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|Dating Update: The Lessons||Friday, 2005 September 9 - 8:27 pm|
|This is mostly about me, and all the things I've learned about dating.|
There's something I've realized recently: I've been in the dating/relationship game for a VERY LONG TIME. And you know what? I think I've gotten to be pretty good at it. It's taken me about fifteen years to work the basics out. I really don't know how teenagers are able to date successfully. Maybe, at that point in their lives, they just don't know any better. They don't know what bad dating is.
Dating is fraught with peril. There are a billion ways you can be incompatible with someone, and a billion things that can go wrong with any given date. It's usually not a clear cut case of your date being "right" or "wrong" for you, or the person being inherently "good" or "bad". It's more a matter of where on the personality spectrum your date resides, compared to you. Are you not paying enough attention, or are you being too smothering? Are you too clueless, or too snooty? Are you too old-fashioned, or too freaky? It all depends on who you are, whom you're with, and whether your date happens to match your particular style.
Sometimes you have to go on a lot of dates before you even realize what your own style is, much less figure out whether your date matches it. And a large percentage of those dates might go badly. It can be discouraging after a while, but it's all part of the process.
The key in figuring out what you really want is "root cause analysis" (to borrow a manager-speak phrase). You probably know what attributes you like in a person, but you have to figure out why you want those things. Guys, you want to date a blonde woman? Is that so you can impress your buddies? Because you're insecure and you need that validation? Because you lack self-esteem? Be honest with yourself, and face up to it, if that's the reason. Women, you want to date an artist? Because you think that artistic sensibility goes hand in hand with compassion, and that's what you were missing from your last relationship? Dig into it. Even if you don't want to share these ugly secrets with anyone else, you have to be able to be honest with yourself about it. Once you do that, you can get past all the superficial junk, and concentrate on what's really important to you.
When you do figure it out, you probably find that all things that you once thought were important, aren't. Money? Clothes? Looks? Height? Weight? Power? Social status? Bah. When you really connect with someone, all those things become less meaningful. This, by the way, is why most on-line dating services suck. They encourage people to filter primarily based on those superficial criteria. It's something I call "trophy-chasing".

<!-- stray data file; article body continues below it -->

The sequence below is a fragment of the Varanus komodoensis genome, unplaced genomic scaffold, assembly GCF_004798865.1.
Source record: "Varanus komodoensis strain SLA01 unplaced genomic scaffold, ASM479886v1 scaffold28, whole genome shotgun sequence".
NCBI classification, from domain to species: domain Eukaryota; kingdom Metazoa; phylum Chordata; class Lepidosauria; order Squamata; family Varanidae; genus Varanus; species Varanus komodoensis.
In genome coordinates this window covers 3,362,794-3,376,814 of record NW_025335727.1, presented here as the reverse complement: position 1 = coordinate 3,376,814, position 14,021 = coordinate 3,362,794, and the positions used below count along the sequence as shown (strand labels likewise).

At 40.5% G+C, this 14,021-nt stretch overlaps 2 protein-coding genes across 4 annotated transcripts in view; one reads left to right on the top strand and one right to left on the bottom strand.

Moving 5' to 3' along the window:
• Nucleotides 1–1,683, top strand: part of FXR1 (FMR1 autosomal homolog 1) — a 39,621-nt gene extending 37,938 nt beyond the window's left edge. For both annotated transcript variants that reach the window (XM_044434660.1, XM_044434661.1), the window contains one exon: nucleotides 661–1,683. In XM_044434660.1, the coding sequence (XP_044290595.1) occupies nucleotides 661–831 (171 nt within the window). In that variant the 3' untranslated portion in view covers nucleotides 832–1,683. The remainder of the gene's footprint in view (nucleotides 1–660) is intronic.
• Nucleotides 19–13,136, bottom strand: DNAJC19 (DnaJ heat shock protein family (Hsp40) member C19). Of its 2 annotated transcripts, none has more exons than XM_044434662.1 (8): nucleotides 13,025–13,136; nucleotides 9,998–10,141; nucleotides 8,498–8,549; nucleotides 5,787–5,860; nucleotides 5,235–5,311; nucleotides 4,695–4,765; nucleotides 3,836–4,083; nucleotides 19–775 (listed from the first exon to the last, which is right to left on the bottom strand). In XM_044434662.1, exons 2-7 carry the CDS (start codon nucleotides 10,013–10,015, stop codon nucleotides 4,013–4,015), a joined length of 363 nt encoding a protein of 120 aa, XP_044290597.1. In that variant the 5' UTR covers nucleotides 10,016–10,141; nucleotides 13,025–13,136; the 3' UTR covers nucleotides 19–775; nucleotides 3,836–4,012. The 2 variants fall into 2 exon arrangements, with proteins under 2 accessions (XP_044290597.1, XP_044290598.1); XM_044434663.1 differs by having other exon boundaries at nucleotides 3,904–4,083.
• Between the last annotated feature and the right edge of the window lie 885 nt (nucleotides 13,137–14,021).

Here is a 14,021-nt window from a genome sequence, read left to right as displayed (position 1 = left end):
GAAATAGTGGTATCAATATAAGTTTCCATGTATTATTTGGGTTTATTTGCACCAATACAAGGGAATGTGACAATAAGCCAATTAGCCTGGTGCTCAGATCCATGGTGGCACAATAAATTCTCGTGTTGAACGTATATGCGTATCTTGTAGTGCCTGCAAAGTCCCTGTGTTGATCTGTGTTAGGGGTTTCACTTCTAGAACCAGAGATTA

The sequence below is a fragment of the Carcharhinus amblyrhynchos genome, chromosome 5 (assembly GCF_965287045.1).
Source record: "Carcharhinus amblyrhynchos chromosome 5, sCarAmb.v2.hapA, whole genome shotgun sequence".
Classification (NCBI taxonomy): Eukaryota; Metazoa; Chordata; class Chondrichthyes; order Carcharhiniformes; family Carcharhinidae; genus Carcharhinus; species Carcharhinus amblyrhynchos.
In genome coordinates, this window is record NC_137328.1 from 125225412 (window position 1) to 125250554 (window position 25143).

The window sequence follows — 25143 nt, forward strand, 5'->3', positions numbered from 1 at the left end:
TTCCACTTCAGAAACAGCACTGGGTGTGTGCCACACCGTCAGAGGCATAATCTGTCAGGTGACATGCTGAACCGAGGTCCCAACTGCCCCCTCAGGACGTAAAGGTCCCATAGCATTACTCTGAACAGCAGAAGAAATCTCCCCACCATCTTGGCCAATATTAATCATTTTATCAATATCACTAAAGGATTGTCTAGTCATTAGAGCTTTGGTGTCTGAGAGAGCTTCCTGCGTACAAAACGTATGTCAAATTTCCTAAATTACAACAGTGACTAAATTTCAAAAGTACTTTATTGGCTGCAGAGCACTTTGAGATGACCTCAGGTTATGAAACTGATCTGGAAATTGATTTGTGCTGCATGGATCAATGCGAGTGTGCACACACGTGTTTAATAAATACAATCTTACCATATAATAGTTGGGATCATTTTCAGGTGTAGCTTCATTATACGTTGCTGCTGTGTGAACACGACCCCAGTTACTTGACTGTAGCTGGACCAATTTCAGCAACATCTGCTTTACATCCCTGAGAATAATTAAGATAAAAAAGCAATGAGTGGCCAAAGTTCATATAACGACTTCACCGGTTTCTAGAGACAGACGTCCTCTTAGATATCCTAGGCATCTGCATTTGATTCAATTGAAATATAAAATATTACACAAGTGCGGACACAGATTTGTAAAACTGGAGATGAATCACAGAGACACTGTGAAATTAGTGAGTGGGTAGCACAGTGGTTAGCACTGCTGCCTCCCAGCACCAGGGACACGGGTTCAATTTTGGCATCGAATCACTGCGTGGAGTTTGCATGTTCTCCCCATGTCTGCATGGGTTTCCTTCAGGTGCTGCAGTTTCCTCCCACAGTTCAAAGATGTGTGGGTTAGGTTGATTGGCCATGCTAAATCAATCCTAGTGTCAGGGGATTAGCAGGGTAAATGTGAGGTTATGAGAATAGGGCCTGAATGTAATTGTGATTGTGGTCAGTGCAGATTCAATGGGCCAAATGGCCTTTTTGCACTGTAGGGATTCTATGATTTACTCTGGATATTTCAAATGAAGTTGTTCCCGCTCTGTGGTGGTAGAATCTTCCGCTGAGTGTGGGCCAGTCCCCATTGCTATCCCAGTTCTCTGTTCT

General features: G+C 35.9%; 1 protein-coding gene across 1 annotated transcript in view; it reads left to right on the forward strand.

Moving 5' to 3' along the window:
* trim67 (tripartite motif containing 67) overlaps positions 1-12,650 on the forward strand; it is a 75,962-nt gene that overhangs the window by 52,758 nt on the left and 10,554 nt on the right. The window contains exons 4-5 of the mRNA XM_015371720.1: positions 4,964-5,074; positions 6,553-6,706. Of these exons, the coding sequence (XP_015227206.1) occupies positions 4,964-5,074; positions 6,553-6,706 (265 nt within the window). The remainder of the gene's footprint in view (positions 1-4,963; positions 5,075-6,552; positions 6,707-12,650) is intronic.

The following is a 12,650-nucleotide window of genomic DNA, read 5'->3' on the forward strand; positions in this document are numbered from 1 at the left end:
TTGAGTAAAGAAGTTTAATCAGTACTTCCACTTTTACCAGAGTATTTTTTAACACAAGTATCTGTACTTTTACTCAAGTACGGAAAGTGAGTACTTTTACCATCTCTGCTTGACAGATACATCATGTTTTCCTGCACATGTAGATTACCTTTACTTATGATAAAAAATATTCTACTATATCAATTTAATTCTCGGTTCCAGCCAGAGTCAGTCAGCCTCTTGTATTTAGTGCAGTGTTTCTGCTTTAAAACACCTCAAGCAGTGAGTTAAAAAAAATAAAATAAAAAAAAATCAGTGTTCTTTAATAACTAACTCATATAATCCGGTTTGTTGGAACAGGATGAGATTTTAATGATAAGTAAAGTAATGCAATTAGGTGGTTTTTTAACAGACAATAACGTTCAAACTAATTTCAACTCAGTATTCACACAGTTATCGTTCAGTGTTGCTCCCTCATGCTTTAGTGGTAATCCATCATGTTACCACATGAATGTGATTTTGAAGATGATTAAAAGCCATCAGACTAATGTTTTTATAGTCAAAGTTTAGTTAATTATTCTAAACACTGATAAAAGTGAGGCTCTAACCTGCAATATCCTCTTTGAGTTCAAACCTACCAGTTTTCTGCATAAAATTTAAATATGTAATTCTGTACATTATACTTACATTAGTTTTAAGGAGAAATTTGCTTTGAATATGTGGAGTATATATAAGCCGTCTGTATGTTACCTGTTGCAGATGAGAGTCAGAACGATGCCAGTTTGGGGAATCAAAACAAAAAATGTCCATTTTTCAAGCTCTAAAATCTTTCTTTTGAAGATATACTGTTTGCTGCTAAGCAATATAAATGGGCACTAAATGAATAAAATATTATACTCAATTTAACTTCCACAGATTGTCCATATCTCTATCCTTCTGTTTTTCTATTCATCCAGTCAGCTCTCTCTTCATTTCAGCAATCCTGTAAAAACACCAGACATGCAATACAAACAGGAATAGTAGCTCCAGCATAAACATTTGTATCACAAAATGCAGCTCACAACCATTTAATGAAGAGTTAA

But hopefully, if you go through the exercise of figuring out what you really want, you'll meet someone you truly connect with, and you'll start dating. Here, things can go one of three ways:
(a) you like the person so much that you ignore all of his/her faults
(b) you instinctively think the person isn't right for you, and you sabotage the relationship from the start
(c) you're able to look at the relationship objectively, seeing both the good and the bad
With (a), you tend to suppress negative thoughts, even legitimate ones. You fail to communicate when something makes you unhappy. You compromise your own needs in order to maintain the state of bliss. But resentment can build up over time, and when the honeymoon period is over, suddenly the person's faults are greatly magnified. But you've already established a pattern of poor communication, so all that's left is silent seething. Bad news. This leads to what I call "dating flameout".
With (b), you probably ruin a lot of relationships that have potential, rejecting people for very minor reasons. This typically happens when you've been hurt a lot, and you're trying to protect yourself from being hurt again. This is what I call "baggage". Also bad news.
Response (c), of course, is the way to go... but it takes a lot of mental discipline to go down that path. It takes courage to say to yourself, "he's not as tall as I would have liked, but I can get past my own insecurities and accept that". It takes tact to say to your date, "I don't want to go to the Nascar race with you", or "I'm not really that into antiquing", without belittling his/her interests. This the difficult road, to be sure, but ultimately the most rewarding one, because it's the most honest.
Eventually it becomes time to try to enter the "relationship" phase, and that's when all the dirty secrets and idiosyncrasies come out. It's when a lot of people break up. But what I've figured out is this: if you can lessen the shock of switching from "dating" to a "relationship", you're more likely to build a good long-term relationship. And the key to that is to figure out exactly what it is you want from the beginning, and to communicate your needs to your date in a non-threatening and positive way.
I don't know whether I'm doing everything right in my current relationship. But I'm definitely trying. (Amy, how am I doing?)
|Permalink 2 Comment
Posted by Ken in: dating
|Comment #1 from Amy (Guest)|
2005 Sep 12 - 9:43 am : #
|You are magically delicious!|
|Comment #2 from Speaker (Guest)|
2005 Sep 12 - 1:09 pm : #
|i've always skipped dating. i don't know how to date, and am kinda glad i never did. it was always friends then "together" and it worked out fine.|
there was never any shock either, becaus i already had what i wanted, someone who was my friend and who "got me."
in the end, i married my best friend who had the correct genetalia for my prefferences. (and having passion for that person helps out a lot too!) :)